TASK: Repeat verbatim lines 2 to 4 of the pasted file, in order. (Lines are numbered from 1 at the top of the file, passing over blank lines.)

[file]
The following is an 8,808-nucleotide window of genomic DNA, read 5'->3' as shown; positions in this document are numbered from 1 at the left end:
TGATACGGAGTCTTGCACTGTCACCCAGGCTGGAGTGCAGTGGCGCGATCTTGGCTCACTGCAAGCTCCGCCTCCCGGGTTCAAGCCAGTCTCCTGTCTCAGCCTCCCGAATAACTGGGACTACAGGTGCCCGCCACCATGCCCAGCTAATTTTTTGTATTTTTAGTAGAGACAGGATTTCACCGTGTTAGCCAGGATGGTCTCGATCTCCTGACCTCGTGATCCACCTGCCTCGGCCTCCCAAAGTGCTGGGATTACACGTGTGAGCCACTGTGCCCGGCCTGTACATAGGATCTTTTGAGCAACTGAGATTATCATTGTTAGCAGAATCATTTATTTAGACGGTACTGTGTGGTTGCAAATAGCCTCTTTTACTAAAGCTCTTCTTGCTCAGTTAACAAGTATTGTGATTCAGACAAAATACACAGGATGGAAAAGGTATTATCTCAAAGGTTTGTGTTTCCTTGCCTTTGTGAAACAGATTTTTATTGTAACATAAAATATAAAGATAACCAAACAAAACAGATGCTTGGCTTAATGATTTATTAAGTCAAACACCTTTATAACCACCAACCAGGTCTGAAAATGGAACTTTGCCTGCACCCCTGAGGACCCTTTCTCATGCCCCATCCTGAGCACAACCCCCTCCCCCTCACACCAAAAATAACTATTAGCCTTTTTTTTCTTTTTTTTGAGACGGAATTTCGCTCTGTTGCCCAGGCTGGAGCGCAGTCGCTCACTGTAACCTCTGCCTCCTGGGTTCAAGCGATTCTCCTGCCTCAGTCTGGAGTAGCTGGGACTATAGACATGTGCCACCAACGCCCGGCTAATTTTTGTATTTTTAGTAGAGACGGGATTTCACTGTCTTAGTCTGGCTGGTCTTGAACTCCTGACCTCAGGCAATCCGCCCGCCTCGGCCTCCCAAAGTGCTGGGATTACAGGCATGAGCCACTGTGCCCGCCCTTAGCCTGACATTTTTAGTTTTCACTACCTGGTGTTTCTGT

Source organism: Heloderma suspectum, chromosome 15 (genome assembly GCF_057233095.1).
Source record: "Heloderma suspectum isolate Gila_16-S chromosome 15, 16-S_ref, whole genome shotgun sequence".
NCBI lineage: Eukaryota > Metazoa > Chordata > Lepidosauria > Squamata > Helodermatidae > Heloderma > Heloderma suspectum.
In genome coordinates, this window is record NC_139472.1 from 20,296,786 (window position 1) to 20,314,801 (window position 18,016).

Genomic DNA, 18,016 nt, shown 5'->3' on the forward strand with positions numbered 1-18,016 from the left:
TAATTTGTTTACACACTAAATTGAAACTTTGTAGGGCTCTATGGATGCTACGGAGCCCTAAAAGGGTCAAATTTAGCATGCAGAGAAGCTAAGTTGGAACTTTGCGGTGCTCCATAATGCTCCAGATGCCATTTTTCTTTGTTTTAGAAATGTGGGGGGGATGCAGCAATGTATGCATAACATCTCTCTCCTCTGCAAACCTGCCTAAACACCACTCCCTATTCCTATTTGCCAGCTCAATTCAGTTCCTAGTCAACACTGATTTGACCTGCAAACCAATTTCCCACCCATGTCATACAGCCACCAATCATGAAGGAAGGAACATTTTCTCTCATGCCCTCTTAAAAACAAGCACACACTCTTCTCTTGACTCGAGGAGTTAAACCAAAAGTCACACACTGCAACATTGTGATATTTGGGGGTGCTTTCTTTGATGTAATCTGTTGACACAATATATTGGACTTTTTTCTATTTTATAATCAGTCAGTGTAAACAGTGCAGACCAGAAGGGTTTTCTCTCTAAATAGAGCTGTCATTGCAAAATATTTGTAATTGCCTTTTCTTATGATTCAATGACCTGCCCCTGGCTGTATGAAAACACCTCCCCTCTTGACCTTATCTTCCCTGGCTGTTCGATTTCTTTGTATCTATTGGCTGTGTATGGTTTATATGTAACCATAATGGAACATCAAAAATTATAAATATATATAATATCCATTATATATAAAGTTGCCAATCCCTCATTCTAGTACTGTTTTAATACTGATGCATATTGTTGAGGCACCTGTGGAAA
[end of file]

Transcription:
TGATACGGAGTCTTGCACTGTCACCCAGGCTGGAGTGCAGTGGCGCGATCTTGGCTCACTGCAAGCTCCGCCTCCCGGGTTCAAGCCAGTCTCCTGTCTCAGCCTCCCGAATAACTGGGACTACAGGTGCCCGCCACCATGCCCAGCTAATTTTTTGTATTTTTAGTAGAGACAGGATTTCACCGTGTTAGCCAGGATGGTCTCGATCTCCTGACCTCGTGATCCACCTGCCTCGGCCTCCCAAAGTGCTGGGATTACACGTGTGAGCCACTGTGCCCGGCCTGTACATAGGATCTTTTGAGCAACTGAGATTATCATTGTTAGCAGAATCATTTATTTAGACGGTACTGTGTGGTTGCAAATAGCCTCTTTTACTAAAGCTCTTCTTGCTCAGTTAACAAGTATTGTGATTCAGACAAAATACACAGGATGGAAAAGGTATTATCTCAAAGGTTTGTGTTTCCTTGCCTTTGTGAAACAGATTTTTATTGTAACATAAAATATAAAGATAACCAAACAAAACAGATGCTTGGCTTAATGATTTATTAAGTCAAACACCTTTATAACCACCAACCAGGTCTGAAAATGGAACTTTGCCTGCACCCCTGAGGACCCTTTCTCATGCCCCATCCTGAGCACAACCCCCTCCCCCTCACACCAAAAATAACTATTAGCCTTTTTTTTCTTTTTTTTGAGACGGAATTTCGCTCTGTTGCCCAGGCTGGAGCGCAGTCGCTCACTGTAACCTCTGCCTCCTGGGTTCAAGCGATTCTCCTGCCTCAGTCTGGAGTAGCTGGGACTATAGACATGTGCCACCAACGCCCGGCTAATTTTTGTATTTTTAGTAGAGACGGGATTTCACTGTCTTAGTCTGGCTGGTCTTGAACTCCTGACCTCAGGCAATCCGCCCGCCTCGGCCTCCCAAAGTGCTGGGATTACAGGCATGAGCCACTGTGCCCGCCCTTAGCCTGACATTTTTAGTTTTCACTACCTGGTGTTTCTGT

Source organism: Heloderma suspectum, chromosome 15 (genome assembly GCF_057233095.1).
Source record: "Heloderma suspectum isolate Gila_16-S chromosome 15, 16-S_ref, whole genome shotgun sequence".